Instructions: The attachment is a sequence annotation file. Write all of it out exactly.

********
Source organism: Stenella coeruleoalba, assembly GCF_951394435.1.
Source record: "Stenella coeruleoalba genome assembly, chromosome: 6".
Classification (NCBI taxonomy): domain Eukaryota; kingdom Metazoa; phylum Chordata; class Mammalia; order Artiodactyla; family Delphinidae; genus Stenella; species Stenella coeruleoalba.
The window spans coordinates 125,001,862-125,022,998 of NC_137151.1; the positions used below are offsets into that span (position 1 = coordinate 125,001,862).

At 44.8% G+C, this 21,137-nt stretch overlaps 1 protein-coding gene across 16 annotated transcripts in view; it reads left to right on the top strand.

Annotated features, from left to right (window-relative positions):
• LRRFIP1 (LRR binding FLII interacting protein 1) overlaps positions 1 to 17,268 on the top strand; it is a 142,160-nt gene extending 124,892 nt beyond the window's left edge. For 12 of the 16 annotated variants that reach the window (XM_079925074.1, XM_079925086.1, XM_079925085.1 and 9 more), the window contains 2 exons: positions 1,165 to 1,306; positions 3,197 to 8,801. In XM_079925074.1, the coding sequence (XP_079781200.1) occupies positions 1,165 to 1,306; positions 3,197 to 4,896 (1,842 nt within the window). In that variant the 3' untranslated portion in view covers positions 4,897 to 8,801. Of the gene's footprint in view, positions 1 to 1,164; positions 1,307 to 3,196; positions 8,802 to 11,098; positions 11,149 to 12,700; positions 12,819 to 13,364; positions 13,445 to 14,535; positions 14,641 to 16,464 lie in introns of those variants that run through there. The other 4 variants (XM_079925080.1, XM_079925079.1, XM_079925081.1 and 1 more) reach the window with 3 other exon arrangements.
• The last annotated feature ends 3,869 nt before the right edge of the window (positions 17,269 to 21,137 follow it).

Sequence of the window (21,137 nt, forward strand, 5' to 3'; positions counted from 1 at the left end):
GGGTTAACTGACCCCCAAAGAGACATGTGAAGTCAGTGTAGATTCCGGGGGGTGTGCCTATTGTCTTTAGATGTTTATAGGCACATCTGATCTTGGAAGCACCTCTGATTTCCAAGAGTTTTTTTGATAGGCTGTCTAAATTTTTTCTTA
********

Source organism: Stenella coeruleoalba, assembly GCF_951394435.1.
Source record: "Stenella coeruleoalba genome assembly, chromosome: 6".
Classification (NCBI taxonomy): domain Eukaryota; kingdom Metazoa; phylum Chordata; class Mammalia; order Artiodactyla; family Delphinidae; genus Stenella; species Stenella coeruleoalba.
The window spans coordinates 125,001,862-125,022,998 of NC_137151.1; the positions used below are offsets into that span (position 1 = coordinate 125,001,862).

At 44.8% G+C, this 21,137-nt stretch overlaps 1 protein-coding gene across 16 annotated transcripts in view; it reads left to right on the top strand.

Annotated features, from left to right (window-relative positions):
• LRRFIP1 (LRR binding FLII interacting protein 1) overlaps positions 1 to 17,268 on the top strand; it is a 142,160-nt gene extending 124,892 nt beyond the window's left edge. For 12 of the 16 annotated variants that reach the window (XM_079925074.1, XM_079925086.1, XM_079925085.1 and 9 more), the window contains 2 exons: positions 1,165 to 1,306; positions 3,197 to 8,801. In XM_079925074.1, the coding sequence (XP_079781200.1) occupies positions 1,165 to 1,306; positions 3,197 to 4,896 (1,842 nt within the window). In that variant the 3' untranslated portion in view covers positions 4,897 to 8,801. Of the gene's footprint in view, positions 1 to 1,164; positions 1,307 to 3,196; positions 8,802 to 11,098; positions 11,149 to 12,700; positions 12,819 to 13,364; positions 13,445 to 14,535; positions 14,641 to 16,464 lie in introns of those variants that run through there. The other 4 variants (XM_079925080.1, XM_079925079.1, XM_079925081.1 and 1 more) reach the window with 3 other exon arrangements.
• The last annotated feature ends 3,869 nt before the right edge of the window (positions 17,269 to 21,137 follow it).

Sequence of the window (21,137 nt, forward strand, 5' to 3'; positions counted from 1 at the left end):
GGGTTAACTGACCCCCAAAGAGACATGTGAAGTCAGTGTAGATTCCGGGGGGTGTGCCTATTGTCTTTAGATGTTTATAGGCACATCTGATCTTGGAAGCACCTCTGATTTCCAAGAGTTTTTTTGATAGGCTGTCTAAATTTTTTCTTA